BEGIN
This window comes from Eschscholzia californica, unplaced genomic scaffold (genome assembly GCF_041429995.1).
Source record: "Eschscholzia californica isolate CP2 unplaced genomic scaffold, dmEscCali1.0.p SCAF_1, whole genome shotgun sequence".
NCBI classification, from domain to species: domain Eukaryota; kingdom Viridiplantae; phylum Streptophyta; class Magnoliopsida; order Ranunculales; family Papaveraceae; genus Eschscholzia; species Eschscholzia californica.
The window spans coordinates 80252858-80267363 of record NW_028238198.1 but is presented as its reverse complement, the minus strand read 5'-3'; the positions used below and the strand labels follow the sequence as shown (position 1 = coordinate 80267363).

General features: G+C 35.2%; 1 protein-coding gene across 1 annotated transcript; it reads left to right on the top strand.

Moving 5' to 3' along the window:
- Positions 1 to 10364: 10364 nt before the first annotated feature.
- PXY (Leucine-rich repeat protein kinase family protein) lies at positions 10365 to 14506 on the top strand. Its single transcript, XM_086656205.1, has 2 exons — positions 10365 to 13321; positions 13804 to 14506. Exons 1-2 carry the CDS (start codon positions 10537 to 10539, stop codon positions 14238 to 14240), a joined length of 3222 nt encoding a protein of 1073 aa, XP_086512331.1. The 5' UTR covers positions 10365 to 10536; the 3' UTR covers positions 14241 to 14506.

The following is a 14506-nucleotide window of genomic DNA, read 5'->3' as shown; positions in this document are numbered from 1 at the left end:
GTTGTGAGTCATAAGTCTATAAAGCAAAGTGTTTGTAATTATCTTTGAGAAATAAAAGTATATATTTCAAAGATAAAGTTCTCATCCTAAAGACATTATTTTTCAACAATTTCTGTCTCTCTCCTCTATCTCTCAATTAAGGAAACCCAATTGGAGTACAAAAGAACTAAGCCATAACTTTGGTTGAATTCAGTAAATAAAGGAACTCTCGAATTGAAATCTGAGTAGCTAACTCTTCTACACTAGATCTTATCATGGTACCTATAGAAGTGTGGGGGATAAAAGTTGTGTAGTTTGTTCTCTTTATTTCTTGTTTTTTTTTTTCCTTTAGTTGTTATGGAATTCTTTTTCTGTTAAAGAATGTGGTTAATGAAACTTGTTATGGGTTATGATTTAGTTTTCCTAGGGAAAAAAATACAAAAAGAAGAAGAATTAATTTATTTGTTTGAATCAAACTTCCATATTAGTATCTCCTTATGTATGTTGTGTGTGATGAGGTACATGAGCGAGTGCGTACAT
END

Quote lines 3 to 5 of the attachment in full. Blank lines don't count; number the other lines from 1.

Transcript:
NCBI classification, from domain to species: domain Eukaryota; kingdom Viridiplantae; phylum Streptophyta; class Magnoliopsida; order Ranunculales; family Papaveraceae; genus Eschscholzia; species Eschscholzia californica.
The window spans coordinates 80252858-80267363 of record NW_028238198.1 but is presented as its reverse complement, the minus strand read 5'-3'; the positions used below and the strand labels follow the sequence as shown (position 1 = coordinate 80267363).

General features: G+C 35.2%; 1 protein-coding gene across 1 annotated transcript; it reads left to right on the top strand.